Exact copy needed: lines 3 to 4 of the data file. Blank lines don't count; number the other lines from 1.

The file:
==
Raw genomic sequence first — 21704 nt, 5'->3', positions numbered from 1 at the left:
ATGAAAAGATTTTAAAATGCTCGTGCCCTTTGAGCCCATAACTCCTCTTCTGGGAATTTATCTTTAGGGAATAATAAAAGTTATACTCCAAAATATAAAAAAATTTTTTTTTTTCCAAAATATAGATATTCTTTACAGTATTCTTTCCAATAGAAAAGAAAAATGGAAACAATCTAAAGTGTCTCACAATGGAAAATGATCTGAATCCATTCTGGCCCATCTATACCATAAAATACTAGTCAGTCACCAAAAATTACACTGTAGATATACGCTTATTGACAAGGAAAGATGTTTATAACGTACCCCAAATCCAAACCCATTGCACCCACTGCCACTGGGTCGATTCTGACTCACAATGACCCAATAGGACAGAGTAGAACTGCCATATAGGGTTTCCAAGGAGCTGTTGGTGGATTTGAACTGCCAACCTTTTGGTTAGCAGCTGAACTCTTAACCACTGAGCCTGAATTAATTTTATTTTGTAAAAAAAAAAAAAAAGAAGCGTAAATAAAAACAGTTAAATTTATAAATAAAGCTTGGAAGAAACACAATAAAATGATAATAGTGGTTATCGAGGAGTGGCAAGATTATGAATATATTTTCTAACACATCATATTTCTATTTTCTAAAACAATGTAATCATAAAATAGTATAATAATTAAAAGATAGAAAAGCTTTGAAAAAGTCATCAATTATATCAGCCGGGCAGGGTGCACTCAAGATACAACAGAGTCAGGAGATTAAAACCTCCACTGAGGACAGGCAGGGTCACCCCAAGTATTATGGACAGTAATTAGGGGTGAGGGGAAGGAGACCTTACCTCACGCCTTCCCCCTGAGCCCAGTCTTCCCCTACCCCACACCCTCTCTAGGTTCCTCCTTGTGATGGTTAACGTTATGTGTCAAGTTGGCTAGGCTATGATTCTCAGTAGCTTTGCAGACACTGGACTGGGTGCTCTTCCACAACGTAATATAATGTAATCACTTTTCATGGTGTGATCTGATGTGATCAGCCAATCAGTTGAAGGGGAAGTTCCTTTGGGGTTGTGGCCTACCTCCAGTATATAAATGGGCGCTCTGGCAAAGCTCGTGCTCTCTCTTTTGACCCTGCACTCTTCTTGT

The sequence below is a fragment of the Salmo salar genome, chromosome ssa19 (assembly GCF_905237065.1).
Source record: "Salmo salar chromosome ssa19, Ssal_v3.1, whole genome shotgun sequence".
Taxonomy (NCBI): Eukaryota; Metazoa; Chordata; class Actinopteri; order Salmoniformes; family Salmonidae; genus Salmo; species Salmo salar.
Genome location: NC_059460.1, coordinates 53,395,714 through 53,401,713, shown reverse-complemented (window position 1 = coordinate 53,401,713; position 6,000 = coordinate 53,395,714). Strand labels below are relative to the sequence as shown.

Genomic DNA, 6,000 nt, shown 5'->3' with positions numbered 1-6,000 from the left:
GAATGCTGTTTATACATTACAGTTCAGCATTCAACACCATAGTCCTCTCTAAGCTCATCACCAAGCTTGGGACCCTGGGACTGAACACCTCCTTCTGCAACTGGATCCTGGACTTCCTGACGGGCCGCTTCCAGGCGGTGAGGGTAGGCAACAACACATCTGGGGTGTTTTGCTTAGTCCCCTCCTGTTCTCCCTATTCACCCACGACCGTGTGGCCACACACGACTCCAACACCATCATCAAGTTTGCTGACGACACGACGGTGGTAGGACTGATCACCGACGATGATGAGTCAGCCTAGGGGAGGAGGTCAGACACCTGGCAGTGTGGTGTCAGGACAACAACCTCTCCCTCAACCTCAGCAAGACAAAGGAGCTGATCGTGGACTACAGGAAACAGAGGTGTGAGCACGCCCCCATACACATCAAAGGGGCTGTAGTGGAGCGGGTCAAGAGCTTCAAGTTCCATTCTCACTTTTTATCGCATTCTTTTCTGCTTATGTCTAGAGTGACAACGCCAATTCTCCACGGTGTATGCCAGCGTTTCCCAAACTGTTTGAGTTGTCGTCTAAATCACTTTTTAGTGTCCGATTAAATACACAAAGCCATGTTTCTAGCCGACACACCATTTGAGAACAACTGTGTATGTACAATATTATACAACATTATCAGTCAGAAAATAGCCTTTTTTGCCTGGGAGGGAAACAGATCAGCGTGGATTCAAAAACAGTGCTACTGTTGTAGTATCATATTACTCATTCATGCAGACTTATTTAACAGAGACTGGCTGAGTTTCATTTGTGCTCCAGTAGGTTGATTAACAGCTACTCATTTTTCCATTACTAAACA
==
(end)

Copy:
The sequence below is a fragment of the Salmo salar genome, chromosome ssa19 (assembly GCF_905237065.1).
Source record: "Salmo salar chromosome ssa19, Ssal_v3.1, whole genome shotgun sequence".